Capacitor Plague

I haven’t posted anything that isn’t personal-geek-related, so here we go!

I was checking out reddit and came across Industrial Espionage & The Capacitor Plague

Explaining it in short:
Some Japanese researcher who moved to Taiwan is suspected to steal some secret into building a cheaper capacitors. But because he didn’t copy the secret in full, he lacked the material that keep’em stable and not bonker in a much shorter period.

So, if you have a device that’s made in Taiwan sometime from 1999 to 2007 and has capacitors, you might want to check it out before it goes KABOOM!!

Either that, or I’m being over-general. Not all Taiwanese material though…

C’mon, silent readers! Argue with me!!

4 thoughts on “Capacitor Plague

  1. Okay.

    First of all, 6 years is a long time ago in electronics-years, and by now, the defective caps are ether gathering dust in storage, or resting in a landfill somewhere. I do agree that if you have mission-critical hardware that has a manutifacturing date that overlaps with the time period these caps were produced, you should check it. Luckly the subject should be well researched by now and replacing these types of caps should be relativly easy. (not elegant if the cap is used as an smd, but doable.)

    More importantly, I whole-heartily support industrial espionage and hope to see more of it in the future. They screwed up big that time, but apparently, they haven’t had a similar slip since then! Note that I’m not talking about the Taiwanese specifically, but about the technology community in general. Nothing has harmed technological advancements more than the notion of “intellectual property”. Just look at the beginnings of both the electronics (HW) and software revolutions and tell me if they would have even occurred had IP been used the way it’s used today. (the 555 and the op-amp are great examples of this.) Conversely, just look at the rate of innovation today and compare it with the rates back then.

    also If you think the cap plague is interesting, just look up tin whiskers.

    aaaaaaaaaaaaaaaaaaaaand I’m late for work. I blame you lollykins.

    1. Yes yes… Blame it on the geek… It’s aaalways like that…

      I wrote those referring to devices that are made during that years-range. Lessay a phone or a dinosaur. You’d probably want know the cause if it was made by some shady Taiwanese manufacturer. Of course, now things are totally different and I’m not sure if they still use capacitors or some tiny fat men to store charges 😛 (I just imagined that…)

      That, and I’m half-against IP; use it, but don’t abuse it.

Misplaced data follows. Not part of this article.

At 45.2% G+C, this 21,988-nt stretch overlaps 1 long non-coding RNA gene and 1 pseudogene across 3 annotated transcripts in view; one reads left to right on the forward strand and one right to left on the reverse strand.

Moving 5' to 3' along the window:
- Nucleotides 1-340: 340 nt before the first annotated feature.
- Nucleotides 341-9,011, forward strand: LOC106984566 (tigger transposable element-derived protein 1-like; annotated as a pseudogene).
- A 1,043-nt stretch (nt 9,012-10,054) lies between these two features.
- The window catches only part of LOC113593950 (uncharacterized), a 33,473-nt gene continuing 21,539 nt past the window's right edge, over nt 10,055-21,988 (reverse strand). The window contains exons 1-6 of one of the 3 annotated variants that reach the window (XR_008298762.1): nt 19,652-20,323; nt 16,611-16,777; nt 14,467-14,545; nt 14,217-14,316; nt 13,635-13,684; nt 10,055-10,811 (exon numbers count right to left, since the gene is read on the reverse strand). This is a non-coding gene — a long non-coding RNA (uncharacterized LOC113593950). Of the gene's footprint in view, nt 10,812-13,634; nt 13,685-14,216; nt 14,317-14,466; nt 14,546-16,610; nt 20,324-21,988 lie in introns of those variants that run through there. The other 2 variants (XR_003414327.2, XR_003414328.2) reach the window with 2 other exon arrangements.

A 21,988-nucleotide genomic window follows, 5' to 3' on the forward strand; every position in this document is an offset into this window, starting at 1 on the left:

Think of it this way:
      If Google for example came up with the sickest idea ever, then Apple just blind-copied it, that’s shit. But if Apple improved that sick idea in their own twist, that’s great. But claiming the whole idea\concept is shittier.

      Psst, I don’t have “” … Don’t use it please… You confused me for a minute…

      1. > If Google for example came up with the sickest idea ever, then Apple just blind-copied it, that’s shit. But if Apple improved that sick idea in their own twist, that’s great. But claiming the whole idea\concept is shittier.

        Well, from the point of view of what we, as a society, consider moral and fair, I would agree. However, these views are just that: views. They are subjective. Take VCRs and DRM-Breaking for keeping a copy of your favorite tv episode that were LEGALLY streamed to you as an example, the end result is the same; you having a funny episode of BBT. But one is accepted by society as fair, while the other is frowned upon and could land you in jail in certain third-world countries.

        I guess the point I’m trying to make is that what’s fair and what’s not is entirely subjective when dealing with data or ideas, and thus shouldn’t be a factor in evaluate the validly of IP as a concept.

        If you want an objective metric, see the rate at which technology advanced before it is engulfed in IP and after it is.

        Heck, a lot of technology that is just coming out have been thought of 15 years ago, but were not further developed because some company monopolized the IDEA and just sat on it. What would you say if google got a hold of patents critical to google glass-like devices and then decided to say “fuck it, it’s not selling as well as we like” and just scraped the whole thing. Wouldn’t it be shitty to have to wait 15 (or 25) YEARS to CONTINUE developing this technology. I’m using glass as an example here. Replace with flexible OLED screens or any new technology if it doesn’t rest well with you.

        The notion of IP was fucked up when people were printing books with metal plates, it’s even more fucked up now.

        As for the email: sorry about using your domain, but I never give out my email unless it’s warranted. I usually use the domain of the site I’m commenting on as my email address. If you want, I could just use instead like I used to do. I still don’t know why I use that domain specifically.

        1. Sorry, I’ll start with this… I can’t help it (I’m happy though):

          Now, the idea of IP is good actually. Yes, implemented stupidly, but having it there to protect is good… I mean, of course not to how stupidly it is implemented now, there are better ways to do it. For example, if an idea wasn’t implemented within a short period of time it half dies. As in, a small share or credit goes to the original creator (At least in that sense) until a certain amount of years where they have no rights to claim it back.

          Like “You didn’t bring it to reality. You have no right to ask for any royalty, ya big baby!” of some sort.


          Any way, this isn’t a discussion of IP, it’s just for that bonkering capacitors… Let’s not drift away (It’s fun to drift, but not in a blog post)

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